Query answering over incomplete data invariably relies on the standard notion of certain answers which gives a very coarse classification of query answers into those that are certain and those that are not. Our goal is to refine it by measuring how close an answer is to certainty. This measure is defined as the probability that the query is true under a random interpretation of missing information in a database. Since there are infinitely many such interpretations, to pick one at random we adopt the approach used in the study of asymptotic properties and 0--1 laws for logical sentences, and define the measure as the limit of a sequence. We prove that without any restrictions imposed, the standard model of missing data admits the 0--1 law. That is, the limit always exists and can be only 0 or 1 for a very large class of queries. In other words, query answers are either almost certainly true, or almost certainly false. We show that almost certainly true answers are precisely those returned by the naive evaluation of the query. When restrictions are imposed and databases are required to satisfy constraints, the measure is the conditional probability of the query being true if the constraints are true. This too is defined as a limit; we prove that it always exists, can be an arbitrary rational number, and is computable. For some constraints, such as functional dependencies, the 0-1 law continues to hold. We also look at evaluation procedures based on many-valued logics, as used in relational database systems that handle incomplete information. We identify conditions when such evaluation procedures return almost certainly true answers, and explain reasons why real-life DBMSs break such conditions and can thus return arbitrarily bad answers. As another refinement of the notion of certainty, we introduce a comparison of query answers: an answer with a larger set of interpretations that make it true is better. We identify the precise complexity of such comparisons, and of finding sets of best answers, for first-order queries.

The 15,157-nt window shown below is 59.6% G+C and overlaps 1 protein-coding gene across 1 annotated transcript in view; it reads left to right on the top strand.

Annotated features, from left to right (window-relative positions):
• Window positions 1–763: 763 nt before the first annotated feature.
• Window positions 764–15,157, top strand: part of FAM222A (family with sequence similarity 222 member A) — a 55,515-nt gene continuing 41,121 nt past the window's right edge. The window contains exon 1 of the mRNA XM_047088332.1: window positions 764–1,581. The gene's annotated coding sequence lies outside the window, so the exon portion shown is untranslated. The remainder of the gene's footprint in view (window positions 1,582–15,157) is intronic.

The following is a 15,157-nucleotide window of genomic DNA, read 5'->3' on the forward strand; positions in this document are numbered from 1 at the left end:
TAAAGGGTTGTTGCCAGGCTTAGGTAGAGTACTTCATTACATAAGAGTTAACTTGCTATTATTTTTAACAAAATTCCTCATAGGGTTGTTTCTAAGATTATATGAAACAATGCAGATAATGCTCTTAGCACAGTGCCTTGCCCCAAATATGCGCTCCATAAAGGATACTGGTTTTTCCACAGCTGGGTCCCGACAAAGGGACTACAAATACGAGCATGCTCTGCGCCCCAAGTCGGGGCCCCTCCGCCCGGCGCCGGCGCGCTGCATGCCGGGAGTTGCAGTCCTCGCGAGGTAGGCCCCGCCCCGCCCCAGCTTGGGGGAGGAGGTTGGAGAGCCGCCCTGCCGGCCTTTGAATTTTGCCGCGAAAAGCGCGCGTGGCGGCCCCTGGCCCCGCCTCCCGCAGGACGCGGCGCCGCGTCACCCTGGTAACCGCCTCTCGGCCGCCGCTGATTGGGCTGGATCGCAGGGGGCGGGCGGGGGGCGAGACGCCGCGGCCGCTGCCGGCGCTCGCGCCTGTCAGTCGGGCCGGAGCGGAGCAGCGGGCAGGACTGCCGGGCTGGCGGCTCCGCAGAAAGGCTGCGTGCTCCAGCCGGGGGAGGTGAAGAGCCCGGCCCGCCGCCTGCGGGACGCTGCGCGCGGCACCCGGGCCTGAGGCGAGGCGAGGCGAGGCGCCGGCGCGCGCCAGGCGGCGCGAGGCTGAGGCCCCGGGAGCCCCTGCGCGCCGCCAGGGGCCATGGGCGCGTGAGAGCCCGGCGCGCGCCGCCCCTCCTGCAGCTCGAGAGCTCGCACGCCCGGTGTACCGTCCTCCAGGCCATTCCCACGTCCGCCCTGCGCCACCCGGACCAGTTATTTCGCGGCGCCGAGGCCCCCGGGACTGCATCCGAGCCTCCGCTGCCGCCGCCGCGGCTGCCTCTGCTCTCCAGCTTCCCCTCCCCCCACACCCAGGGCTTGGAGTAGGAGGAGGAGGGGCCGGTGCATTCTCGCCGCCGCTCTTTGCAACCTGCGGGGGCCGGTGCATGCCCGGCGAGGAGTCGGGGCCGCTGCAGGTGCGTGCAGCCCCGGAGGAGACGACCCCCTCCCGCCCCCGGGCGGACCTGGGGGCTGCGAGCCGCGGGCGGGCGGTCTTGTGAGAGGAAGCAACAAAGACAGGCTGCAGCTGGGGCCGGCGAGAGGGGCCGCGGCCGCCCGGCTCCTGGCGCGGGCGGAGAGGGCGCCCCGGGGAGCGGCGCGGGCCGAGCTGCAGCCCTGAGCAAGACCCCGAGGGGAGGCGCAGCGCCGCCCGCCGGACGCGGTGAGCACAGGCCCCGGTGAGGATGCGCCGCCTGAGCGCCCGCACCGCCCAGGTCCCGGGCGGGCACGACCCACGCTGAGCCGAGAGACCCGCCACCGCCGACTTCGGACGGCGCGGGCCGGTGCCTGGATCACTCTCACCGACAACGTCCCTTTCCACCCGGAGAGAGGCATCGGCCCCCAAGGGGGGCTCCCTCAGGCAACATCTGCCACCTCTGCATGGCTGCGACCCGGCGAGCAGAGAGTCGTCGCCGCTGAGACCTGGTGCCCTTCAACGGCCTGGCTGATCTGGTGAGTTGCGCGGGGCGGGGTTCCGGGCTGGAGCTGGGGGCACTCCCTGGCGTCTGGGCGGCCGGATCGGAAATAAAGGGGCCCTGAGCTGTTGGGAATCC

In this paper we study the problem of deterministic factorization of sparse polynomials. We show that if f ? **F**[x_{1}, x_{2}, ... , x_{n}] is a polynomial with s monomials, with individual degrees of its variables bounded by d, then f can be deterministically factored in time s^{poly(d)·log (n)}. Prior to our work, the only efficient factoring algorithms known for this class of polynomials were randomized, and other than for the cases of d=1 and d=2, only exponential time deterministic factoring algorithms were known.
A crucial ingredient in our proof is a quasi-polynomial sparsity bound for factors of sparse polynomials of bounded individual degree. In particular we show if f is an s-sparse polynomial in n variables, with individual degrees of its variables bounded by d, then the sparsity of each factor of f is bounded by s^{O(d^2·log(n) )}. This is the first nontrivial bound on factor sparsity for d>2. Our sparsity bound uses techniques from convex geometry, such as the theory of Newton polytopes and an approximate version of the classical Carathéodory's Theorem.
Our work addresses and partially answers a question of von zur Gathen and Kaltofen (JCSS 1985) who asked whether a quasi-polynomial bound holds for the sparsity of factors of sparse polynomials.

Strassen's algorithm (1969) was the first sub-cubic matrix multiplication algorithm. Winograd (1971) improved the leading coefficient of its complexity from 6 to 7. Many asymptotic improvements followed. Unfortunately, most of them have done so at the cost of very large, often gigantic, hidden constants. Consequently, Strassen-Winograd's $O\left(n^{\log_{2}7}\right)$ algorithm often outperforms other fast matrix multiplication algorithms for all feasible matrix dimensions. The leading coefficient of Strassen-Winograd's algorithm was believed to be optimal for matrix multiplication algorithms with $2\times2$ base case, due to a lower bound by Probert (1976). Surprisingly, we obtain a faster matrix multiplication algorithm, with the same base case size and asymptotic complexity as Strassen-Winograd's algorithm, but with the leading coefficient reduced from 6 to 5. To this end, we extend Bodrato's (2010) method for matrix squaring, and transform matrices to an alternative basis. We prove a generalization of Probert's lower bound that holds under change of basis, showing that for matrix multiplication algorithms with a $2\times2$ base case, the leading coefficient of our algorithm cannot be further reduced, hence optimal. We apply our method to other fast matrix multiplication algorithms, improving their arithmetic and communication costs by significant constant factors.